This is actually not correct. –  JeremyP Oct 26 '11 at 8:57
Just for clarification this was for a junior-mid level role –  Jason Oct 26 '11 at 9:00
@Jason Ah, ok. So the question may or may not have been answered satisfactorily, and they wanted to know whether you knew of the optimization I outlined (or perhaps something else). –  justin Oct 26 '11 at 9:06
@Justin: see my answer for why not. However, on rereading your answer, I think my down vote was harsh, so I am removing it. –  JeremyP Oct 26 '11 at 9:26

The correct answer is that

NSString *someString = [NSString string];

gives you an empty string that you do not own and that you must not release (according to the memory management rules)


NSString *someString = [[NSString alloc] init];

gives you an empty string you do own and that you must release (according to the memory management rules).

Without poking into the implementation, you can't say anything else about those two strings. You can't say that they are autoreleased, because they might not be and you can't say what the retain count will be.

In actual fact, you'll probably get (in both cases) the same pointer to a constant object of some NSString subclass, probably with a retain count of UINT_MAX which is used by the run time as a flag to disable normal retain release behaviour for constant strings. I haven't actually tried the above because nobody except the maintainers of the Objective-C SDK needs to care.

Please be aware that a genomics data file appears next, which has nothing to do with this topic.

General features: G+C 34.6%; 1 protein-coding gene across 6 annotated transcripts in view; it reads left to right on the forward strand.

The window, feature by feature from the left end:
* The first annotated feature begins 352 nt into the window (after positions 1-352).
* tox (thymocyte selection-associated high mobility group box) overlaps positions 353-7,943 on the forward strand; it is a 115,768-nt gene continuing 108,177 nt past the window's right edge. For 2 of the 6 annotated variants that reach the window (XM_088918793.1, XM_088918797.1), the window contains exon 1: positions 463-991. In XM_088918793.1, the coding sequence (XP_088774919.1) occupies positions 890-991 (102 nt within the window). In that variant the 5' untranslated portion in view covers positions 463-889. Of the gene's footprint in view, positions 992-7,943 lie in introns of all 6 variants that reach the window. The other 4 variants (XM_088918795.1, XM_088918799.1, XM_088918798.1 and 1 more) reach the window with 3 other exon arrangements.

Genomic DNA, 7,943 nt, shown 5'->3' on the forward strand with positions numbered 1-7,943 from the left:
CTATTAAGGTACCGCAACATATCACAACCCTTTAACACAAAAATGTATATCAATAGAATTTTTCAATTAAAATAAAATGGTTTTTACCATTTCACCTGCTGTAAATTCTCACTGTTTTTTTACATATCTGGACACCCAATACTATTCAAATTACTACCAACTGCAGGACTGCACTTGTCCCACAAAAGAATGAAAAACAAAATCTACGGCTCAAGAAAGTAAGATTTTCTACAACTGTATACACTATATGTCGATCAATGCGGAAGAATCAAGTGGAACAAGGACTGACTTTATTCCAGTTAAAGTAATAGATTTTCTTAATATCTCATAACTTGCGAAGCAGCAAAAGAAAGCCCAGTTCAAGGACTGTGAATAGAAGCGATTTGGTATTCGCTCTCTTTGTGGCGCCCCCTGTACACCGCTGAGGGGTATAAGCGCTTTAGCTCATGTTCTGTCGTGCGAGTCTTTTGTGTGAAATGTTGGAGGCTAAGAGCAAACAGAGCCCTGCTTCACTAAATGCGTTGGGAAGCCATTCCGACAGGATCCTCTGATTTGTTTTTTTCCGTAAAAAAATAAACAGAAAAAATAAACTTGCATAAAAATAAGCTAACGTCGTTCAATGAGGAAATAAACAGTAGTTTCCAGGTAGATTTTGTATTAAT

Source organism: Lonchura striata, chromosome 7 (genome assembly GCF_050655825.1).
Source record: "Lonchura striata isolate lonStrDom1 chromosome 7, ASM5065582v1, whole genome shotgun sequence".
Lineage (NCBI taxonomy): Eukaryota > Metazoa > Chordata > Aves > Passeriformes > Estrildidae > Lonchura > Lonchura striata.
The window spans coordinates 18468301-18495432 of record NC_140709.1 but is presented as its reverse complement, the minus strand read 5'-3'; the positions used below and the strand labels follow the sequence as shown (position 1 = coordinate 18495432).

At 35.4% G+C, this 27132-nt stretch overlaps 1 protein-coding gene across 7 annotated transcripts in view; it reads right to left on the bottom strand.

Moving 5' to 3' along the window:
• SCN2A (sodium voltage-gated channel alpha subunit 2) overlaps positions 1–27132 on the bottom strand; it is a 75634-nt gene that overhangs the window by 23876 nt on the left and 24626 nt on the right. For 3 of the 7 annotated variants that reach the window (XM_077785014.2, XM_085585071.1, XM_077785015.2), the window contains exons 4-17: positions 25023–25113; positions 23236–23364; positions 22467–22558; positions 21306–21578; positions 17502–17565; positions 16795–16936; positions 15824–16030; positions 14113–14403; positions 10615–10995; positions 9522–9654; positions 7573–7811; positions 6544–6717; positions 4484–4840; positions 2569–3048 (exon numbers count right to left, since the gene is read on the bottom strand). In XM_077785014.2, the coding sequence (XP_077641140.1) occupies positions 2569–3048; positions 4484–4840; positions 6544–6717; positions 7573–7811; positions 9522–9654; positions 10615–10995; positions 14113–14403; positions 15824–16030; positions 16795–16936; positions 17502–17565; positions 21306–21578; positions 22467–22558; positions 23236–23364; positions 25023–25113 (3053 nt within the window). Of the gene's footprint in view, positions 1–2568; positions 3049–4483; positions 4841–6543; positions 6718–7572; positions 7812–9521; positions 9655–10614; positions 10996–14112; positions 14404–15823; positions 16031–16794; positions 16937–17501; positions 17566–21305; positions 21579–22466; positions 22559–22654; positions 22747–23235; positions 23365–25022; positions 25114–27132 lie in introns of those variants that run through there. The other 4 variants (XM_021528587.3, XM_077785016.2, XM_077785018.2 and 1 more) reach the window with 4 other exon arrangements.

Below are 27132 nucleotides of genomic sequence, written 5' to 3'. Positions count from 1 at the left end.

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Thanks for the response Jeremy and letting me know about the UINT_MAX flag –  Jason Oct 26 '11 at 9:16
@Jason: the UINT_MAX thing is an implementation detail. You don't need to know about it normally. –  JeremyP Oct 26 '11 at 9:27
Yep, I understand that, but maybe it's just a pet peeve of mine, but I like to know about these little intricate details that you don't usually learn from reading textbooks –  Jason Oct 26 '11 at 9:31

You don't often see

NSString *someString = [NSString string]; 

because it's the same as

NSString *someString = @""; 

which is shorter. It's usually used to create an empty NSMutableString

NSMutableString* s = [NSMutableString string];
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Do both those statements actually have the exact same meaning, no funny stuff going on in the background? I ask because I'm curious as to why the NSString class would have a string method which would never realistically be used? –  Jason Oct 26 '11 at 8:56
Note that the constant empty string returned by +[NSString string] is not the same object as @"". –  Bavarious Oct 26 '11 at 8:57
It's usefull in the case of NSMutableString* s = [NSMutableString string]; –  jbat100 Oct 26 '11 at 8:58
Could the person who downvoted kindly explain any circumstance where NSString *someString = [NSString string]; actually behaves differently to NSString *someString = @""; –  jbat100 Oct 26 '11 at 9:03
[NSString string] is an autoreleased empty string, so is @"" (in any case you can think of it that way, even if "technically", "under the hood", it's not the case, that's an implementation detail). –  jbat100 Oct 26 '11 at 9:04

The only thing I can imagine is that:

  1. Won't allocate memory since it is not made with alloc. It is a constant (an empty string) made by the system and doesn't need to be released.

  2. You allocate the memory for the NSString yourself which means you have to keep track if the NSString still 'lives' or not when you are done with it, and thus need to release it.

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Even +[NSString alloc] doesn’t allocate memory — it returns a placeholder singleton of type NSPlaceholderString. It’s a common pattern when implementing class clusters. –  Bavarious Oct 26 '11 at 9:00